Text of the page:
Addison’s disease, also known as adrenal insufficiency, occurs when underactive adrenal glands don’t produce enough of the hormone cortisol and, in some cases, the hormone aldosterone. The potentially life-threatening disease affects both sexes and can begin at any age. Approximately four in every 100,000 people have adrenal insufficiency.
In most cases, adrenal insufficiency results from the destruction of the adrenal cortex, the outer layer of the adrenal glands. This disorder is know as primary adrenal insufficiency and is usually an autoimmune condition in which a patient’s immune system uses its antibodies to attack and destroy its own adrenal glands. Some less common causes of primary adrenal insufficiency include: Tuberculosis, adrenal tumors and other infections.
Secondary adrenal insufficiency is a more common form of adrenal insufficiency and is due to a lack of adrenocorticotropin (ACTH). ACTH is a hormone secreted by the pituitary gland, which, in turn, stimulates the adrenal glands to produce cortisol, but not aldosterone. The lack of ACTH leads to a drop in the production of adrenal cortisol.
Abruptly ending treatment with glucocorticoids, such as prednisone is usually the most frequent cause of secondary adrenal insufficiency. Other causes of secondary adrenal insufficiency are less frequent and include: pituitary tumors, history of pituitary surgery, radiation
Symptoms of Adrenal Insufficiency
- Weight loss
- Lack of appetite
- Abdominal pain
- Darkening of the skin
- Dizziness or lightheadedness upon standing
- Craving salty foods
- Muscle and joint pain
If the symptoms of adrenal insufficiency are left untreated, they may lead to severe nausea, vomiting, abdominal pain, and low blood pressure. Known as an adrenal crisis, its causes also include stressful events such as surgery, trauma, and infection. If an adrenal crisis is not treated, it can be fatal.
Diagnosis of Adrenal Insufficiency
Diagnosing adrenal insufficiency consists mainly of a series of blood tests to measure levels of cortisol in your system. If the levels are insufficient, CT and MRI scans may be used to determine whether the exact cause can be attributed to adrenal insufficiency.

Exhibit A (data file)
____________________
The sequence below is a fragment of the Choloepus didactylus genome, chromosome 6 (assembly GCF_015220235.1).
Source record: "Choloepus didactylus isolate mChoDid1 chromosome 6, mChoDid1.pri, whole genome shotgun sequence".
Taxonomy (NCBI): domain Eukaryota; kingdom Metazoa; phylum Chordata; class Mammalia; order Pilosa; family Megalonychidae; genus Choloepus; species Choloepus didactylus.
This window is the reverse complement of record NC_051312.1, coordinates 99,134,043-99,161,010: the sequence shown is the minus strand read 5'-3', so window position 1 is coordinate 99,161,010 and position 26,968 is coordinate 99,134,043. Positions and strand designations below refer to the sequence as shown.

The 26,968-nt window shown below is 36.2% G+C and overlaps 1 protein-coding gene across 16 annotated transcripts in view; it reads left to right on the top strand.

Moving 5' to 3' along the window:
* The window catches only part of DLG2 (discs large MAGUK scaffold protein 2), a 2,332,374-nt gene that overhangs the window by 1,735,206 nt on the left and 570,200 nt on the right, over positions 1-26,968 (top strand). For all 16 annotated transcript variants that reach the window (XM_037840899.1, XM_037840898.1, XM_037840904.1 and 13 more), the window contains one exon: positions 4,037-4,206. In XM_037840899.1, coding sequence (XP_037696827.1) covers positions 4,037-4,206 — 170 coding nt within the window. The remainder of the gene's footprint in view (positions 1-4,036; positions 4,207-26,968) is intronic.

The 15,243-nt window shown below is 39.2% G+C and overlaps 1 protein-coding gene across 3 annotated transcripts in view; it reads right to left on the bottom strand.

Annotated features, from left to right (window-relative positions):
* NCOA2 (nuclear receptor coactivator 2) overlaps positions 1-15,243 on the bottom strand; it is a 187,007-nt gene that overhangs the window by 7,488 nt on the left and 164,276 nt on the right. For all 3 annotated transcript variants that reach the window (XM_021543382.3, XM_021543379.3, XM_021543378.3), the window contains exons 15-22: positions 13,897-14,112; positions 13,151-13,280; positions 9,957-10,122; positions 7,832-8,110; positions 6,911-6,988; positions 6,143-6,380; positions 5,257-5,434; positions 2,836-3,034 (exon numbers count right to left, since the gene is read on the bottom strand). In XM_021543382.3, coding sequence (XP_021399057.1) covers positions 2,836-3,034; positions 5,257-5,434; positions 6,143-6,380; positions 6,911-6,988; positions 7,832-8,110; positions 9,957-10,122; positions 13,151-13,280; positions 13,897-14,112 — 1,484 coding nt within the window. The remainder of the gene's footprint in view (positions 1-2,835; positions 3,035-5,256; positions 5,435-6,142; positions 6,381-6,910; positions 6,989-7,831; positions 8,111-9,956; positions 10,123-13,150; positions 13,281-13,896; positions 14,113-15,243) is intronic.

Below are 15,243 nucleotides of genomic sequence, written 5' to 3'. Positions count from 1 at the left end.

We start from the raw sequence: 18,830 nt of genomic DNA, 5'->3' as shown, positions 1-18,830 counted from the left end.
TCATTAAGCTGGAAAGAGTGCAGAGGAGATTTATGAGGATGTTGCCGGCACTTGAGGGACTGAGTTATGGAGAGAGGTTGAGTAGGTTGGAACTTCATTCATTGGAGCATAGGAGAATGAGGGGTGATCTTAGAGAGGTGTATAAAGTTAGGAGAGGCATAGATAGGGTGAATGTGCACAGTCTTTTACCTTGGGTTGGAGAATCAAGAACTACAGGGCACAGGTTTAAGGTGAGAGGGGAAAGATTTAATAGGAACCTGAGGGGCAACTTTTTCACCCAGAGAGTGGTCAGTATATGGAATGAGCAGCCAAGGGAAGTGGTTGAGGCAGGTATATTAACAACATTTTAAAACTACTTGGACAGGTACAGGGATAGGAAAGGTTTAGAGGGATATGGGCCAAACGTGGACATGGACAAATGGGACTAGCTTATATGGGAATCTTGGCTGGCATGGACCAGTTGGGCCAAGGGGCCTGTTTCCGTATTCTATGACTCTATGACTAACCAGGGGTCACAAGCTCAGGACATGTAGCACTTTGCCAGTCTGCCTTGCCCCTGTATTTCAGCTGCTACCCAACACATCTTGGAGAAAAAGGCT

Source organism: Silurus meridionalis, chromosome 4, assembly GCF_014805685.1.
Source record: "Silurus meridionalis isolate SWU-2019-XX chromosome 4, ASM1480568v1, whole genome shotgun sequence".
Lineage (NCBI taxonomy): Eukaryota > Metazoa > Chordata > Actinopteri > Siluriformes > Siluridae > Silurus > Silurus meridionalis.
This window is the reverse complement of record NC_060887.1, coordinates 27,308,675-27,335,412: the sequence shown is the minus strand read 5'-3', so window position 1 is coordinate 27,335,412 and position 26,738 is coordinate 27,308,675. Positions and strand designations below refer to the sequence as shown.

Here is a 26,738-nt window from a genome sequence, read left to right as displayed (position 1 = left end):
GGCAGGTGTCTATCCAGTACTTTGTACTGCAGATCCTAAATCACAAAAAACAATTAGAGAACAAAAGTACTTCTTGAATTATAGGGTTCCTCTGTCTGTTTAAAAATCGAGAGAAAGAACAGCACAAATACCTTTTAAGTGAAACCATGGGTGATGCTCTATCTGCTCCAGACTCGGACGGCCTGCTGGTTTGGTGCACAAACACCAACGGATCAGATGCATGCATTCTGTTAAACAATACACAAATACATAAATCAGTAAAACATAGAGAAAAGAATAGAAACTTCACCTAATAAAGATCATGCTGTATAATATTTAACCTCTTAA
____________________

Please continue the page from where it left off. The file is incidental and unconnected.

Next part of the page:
To measure cortisol response, your doctor may order a stimulation test with either of the following:
Cortrosyn (ACTH) test
- Usually done in the laboratory
- Total duration of one hour
Insulin tolerance test
- Done in Endocrinology outpatient department
- Total duration of two hours
Once it has been determined whether the adrenal insufficiency is primary or secondary, your doctor may order an imaging (radiology) test for either your adrenal glands (usually a CT scan) or your pituitary gland (usually an MRI scan).
Treatment of Adrenal Insufficiency
Treatment of adrenal insufficiency involves replacing the insufficient hormones.
Treatment usually starts with either hydrocortisone or prednisone, corticosteroids that are used as cortisol replacements. The medication is taken orally once or twice a day. Adrenal treatment may also include taking fludrocortisone, a drug that replaces aldosterone, if needed. Patients should double the dose during stress, such as illness with fever, and let other health providers know about their condition prior to any procedures or surgeries. Patients who can’t take the oral medication due to nausea or vomiting should get medical attention and immediately receive injectable steroids to avoid adrenal crisis.
Since adrenal insufficiency is life-threatening, patients should wear a medical alert bracelet or necklace at all times.